WORKERS are being exploited and denied their rights with almost no effective comeback, according to consumer advocates.

Citizens Advice Scotland advisors have seen a 12 per cent increase in the number of enquiries about employment issues such as women being dismissed when pregnant, workers denied sick pay or paid holidays, or being paid less than the national minimum wage. They also say low pay and zero hours contracts are leaving increasing numbers of employees facing poverty even though they are working.

Although many of the practices highlighted in a new report from CAS are illegal, workers struggle to obtain justice, the charity says, because of barriers to challenging bad bosses.

Many fear to speak up in case they lose their jobs, while those who do want to go to an industrial tribunal face off-putting fees of up to £1,200. Meanwhile even if they win their case at a tribunal, only 42 per cent get all the money they are entitled to and only 50 per cent receive any of the awards they are due.

The findings are highlighted in a submission from CAS to the Scottish Parliament's Economy, Energy and Tourism Committee, which is currently holding an inquiry into work, wages and wellbeing.

They show that the most common cases dealt with in Citizens Advice Bureaux relate to low pay or with-held wages, as well as unfair dismissal, bullying, exploitation, racism and discrimination.

Fees introduced in 2013 for employment tribunals have led to an 81 per cent decline in the number of cases, and employees feel unable to challenge unfair treatment.

CAS spokesman Rob Gowans said: “Workplace problems are increasing in Scotland. What our report shows is the collected evidence of all the work-related cases that people have brought to the Scottish CAB service over the last few years.

"Our evidence shows real-life experience. There is a growing crisis of low pay and poor conditions in Scotland."

He said the recession had encouraged bad employment practices with employees putting up with bad jobs for fear of losing them, and workers accept radical changes to pay and hours rather than face a tough labour market. Some employers have tried to cut corners and slash costs, in order to stay afloat, he said.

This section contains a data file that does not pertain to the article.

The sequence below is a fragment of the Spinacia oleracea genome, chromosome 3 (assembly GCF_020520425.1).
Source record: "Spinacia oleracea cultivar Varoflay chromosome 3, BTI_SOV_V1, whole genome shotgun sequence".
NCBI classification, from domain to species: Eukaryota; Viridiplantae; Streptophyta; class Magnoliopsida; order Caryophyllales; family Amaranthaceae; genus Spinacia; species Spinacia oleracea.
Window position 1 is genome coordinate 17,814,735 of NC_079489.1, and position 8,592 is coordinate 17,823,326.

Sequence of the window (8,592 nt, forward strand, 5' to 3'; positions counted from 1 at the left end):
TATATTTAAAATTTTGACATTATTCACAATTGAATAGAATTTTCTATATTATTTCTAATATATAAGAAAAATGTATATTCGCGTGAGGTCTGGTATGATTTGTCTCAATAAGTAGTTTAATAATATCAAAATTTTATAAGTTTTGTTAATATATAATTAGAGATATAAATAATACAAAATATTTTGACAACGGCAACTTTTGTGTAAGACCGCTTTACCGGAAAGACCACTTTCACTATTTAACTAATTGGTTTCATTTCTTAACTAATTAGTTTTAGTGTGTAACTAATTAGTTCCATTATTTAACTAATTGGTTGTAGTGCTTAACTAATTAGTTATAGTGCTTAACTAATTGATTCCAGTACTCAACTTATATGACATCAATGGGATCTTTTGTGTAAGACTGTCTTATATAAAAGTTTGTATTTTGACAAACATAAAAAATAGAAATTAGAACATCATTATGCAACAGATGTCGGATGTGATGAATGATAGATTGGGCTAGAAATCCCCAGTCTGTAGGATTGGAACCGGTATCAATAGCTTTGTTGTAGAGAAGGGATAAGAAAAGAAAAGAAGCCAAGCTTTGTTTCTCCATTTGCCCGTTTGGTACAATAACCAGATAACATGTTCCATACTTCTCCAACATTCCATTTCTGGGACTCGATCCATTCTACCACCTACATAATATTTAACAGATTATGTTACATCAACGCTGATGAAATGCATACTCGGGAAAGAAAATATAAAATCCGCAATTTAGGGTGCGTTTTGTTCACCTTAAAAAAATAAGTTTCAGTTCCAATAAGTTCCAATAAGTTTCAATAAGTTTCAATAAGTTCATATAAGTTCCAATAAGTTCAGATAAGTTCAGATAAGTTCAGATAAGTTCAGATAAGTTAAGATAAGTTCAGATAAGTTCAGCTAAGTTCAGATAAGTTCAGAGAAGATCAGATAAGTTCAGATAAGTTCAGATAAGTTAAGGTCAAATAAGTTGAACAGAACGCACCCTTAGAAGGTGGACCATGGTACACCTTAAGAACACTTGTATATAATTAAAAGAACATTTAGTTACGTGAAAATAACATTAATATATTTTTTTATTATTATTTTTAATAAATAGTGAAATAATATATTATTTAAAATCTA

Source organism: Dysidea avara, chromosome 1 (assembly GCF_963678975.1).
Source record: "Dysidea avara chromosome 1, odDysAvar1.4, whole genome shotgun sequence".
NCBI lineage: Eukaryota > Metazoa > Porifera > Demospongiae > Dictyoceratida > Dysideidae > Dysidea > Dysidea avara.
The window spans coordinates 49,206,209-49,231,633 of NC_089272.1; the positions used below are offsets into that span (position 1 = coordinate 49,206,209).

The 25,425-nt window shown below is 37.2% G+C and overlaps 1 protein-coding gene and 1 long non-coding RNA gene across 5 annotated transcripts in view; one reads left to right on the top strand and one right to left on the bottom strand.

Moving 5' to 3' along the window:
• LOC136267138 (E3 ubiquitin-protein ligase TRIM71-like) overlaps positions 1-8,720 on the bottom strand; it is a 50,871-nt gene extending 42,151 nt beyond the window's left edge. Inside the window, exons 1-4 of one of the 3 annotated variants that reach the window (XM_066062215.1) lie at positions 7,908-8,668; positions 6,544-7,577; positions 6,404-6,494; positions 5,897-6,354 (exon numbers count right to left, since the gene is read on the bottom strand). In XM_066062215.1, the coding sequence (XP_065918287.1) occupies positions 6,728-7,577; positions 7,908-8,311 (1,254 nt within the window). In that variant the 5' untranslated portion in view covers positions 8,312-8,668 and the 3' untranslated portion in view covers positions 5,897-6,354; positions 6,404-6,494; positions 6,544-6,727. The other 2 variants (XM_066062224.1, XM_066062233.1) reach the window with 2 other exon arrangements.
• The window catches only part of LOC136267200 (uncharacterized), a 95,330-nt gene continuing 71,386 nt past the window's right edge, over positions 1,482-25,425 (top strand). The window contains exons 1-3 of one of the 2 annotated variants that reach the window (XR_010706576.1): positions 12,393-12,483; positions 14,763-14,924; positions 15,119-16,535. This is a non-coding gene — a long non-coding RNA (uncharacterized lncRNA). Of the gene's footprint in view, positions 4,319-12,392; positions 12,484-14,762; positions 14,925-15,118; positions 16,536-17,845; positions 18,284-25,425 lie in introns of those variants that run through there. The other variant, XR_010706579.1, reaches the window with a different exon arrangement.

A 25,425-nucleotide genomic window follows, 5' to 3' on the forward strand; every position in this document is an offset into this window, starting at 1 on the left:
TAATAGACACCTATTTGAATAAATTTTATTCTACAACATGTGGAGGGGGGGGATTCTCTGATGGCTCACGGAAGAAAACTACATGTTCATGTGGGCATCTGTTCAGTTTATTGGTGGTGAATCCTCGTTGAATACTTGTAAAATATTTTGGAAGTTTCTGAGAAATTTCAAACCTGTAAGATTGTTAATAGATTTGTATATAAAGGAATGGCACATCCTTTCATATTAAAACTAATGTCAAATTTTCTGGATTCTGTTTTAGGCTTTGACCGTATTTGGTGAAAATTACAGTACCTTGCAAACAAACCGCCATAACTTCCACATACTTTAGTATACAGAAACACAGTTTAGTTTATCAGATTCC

“Around half of Scots who are in poverty are actually working. This reflects the fact that the minimum wage is not in fact keeping up with inflation, and many of the benefits that are meant to supplement low wages are being cut. Families are becoming trapped in poverty, less secure terms and working hours, and with basic employment rights becoming harder to enforce.

“The second part of the problem is that too many rogue employers are using this environment to exploit their workers, and deny them basic rights. The growth in zero hours contracts has become a huge problem, which leaves thousands of Scots in huge financial uncertainty."

Marjory Hooper, of Inverness, contacted her local CAB after her employer closed a nursery business, leaving her and her colleagues jobless without warning. When she requested redundancy pay, she was offered £500 to go quietly. Instead she took her employer to a tribunal where she won £1,500, which she is now being paid. "I wasn't letting him line his pockets with my money," she said. "I don't think it's right if people have entitlements that it should be kept from them."

CAS is calling for the Scottish Government to remove fees for employment tribunals as soon as possible when powers to do so are handed over under the Smith agreement on greater devolution. Ministers should also explore a range of options for enforcing tribunal decisions more effectively, Mr Gowans said.

Meanwhile the UK Government should increase efforts to enforce payment of the National Minimum Wage and review cuts to tax credits and the benefit system.

“While we are pleased the committee is focusing on these issues, we want to stress the urgency. People deserve a fair wage and decent working conditions. We are calling for action by both the UK and Scottish governments,” Mr Gowans said.

The Scottish Parliament's Economy Energy and Tourism Committee launched its inquiry in June, saying one of the issues members wanted to examine was the impact of low pay and zero hour contracts on the wider Scottish economy.